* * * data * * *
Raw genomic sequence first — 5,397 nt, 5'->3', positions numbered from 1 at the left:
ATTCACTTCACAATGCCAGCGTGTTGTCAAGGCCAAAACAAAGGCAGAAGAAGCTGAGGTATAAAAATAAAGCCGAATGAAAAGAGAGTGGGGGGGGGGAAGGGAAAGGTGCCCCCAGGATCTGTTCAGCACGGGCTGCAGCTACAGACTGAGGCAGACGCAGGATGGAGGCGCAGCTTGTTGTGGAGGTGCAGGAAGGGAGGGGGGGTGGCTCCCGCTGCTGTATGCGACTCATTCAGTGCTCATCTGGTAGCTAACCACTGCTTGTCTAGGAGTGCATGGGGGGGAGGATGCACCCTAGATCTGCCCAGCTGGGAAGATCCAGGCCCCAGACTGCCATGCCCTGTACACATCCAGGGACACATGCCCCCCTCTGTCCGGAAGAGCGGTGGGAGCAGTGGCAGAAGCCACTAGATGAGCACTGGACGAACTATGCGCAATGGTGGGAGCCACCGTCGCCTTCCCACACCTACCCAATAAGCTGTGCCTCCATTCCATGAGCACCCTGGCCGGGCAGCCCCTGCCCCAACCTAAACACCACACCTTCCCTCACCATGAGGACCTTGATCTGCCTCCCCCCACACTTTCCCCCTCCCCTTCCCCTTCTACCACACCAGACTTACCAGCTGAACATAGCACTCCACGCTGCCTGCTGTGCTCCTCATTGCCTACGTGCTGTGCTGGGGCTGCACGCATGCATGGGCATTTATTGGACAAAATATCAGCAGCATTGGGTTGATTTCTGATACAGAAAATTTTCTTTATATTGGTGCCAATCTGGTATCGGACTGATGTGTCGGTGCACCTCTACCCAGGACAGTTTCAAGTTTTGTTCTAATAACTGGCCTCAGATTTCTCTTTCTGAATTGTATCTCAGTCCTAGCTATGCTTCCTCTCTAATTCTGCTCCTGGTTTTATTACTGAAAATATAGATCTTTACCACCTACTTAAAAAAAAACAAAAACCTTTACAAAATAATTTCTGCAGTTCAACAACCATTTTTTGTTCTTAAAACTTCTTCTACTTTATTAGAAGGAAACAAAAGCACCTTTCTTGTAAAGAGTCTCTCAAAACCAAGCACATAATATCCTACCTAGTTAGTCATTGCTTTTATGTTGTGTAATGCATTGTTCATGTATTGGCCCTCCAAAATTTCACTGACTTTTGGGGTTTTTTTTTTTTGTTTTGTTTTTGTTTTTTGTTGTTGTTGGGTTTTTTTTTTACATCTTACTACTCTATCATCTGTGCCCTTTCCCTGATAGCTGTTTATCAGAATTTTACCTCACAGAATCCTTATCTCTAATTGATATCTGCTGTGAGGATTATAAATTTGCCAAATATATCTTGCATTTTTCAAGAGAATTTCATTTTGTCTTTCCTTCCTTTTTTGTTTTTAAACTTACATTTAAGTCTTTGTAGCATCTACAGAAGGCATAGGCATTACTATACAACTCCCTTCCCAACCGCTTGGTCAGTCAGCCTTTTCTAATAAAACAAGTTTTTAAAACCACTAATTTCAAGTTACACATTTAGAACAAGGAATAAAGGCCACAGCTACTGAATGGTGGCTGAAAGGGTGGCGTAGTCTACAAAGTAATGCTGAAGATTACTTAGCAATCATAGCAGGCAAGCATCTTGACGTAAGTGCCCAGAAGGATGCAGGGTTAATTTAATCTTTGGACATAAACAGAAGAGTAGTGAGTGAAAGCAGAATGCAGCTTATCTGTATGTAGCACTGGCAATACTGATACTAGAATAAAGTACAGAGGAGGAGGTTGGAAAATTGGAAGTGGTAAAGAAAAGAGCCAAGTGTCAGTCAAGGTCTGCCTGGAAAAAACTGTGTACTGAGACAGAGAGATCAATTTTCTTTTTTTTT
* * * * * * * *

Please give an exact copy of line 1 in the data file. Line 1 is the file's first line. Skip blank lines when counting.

Raw genomic sequence first — 5,397 nt, 5'->3', positions numbered from 1 at the left: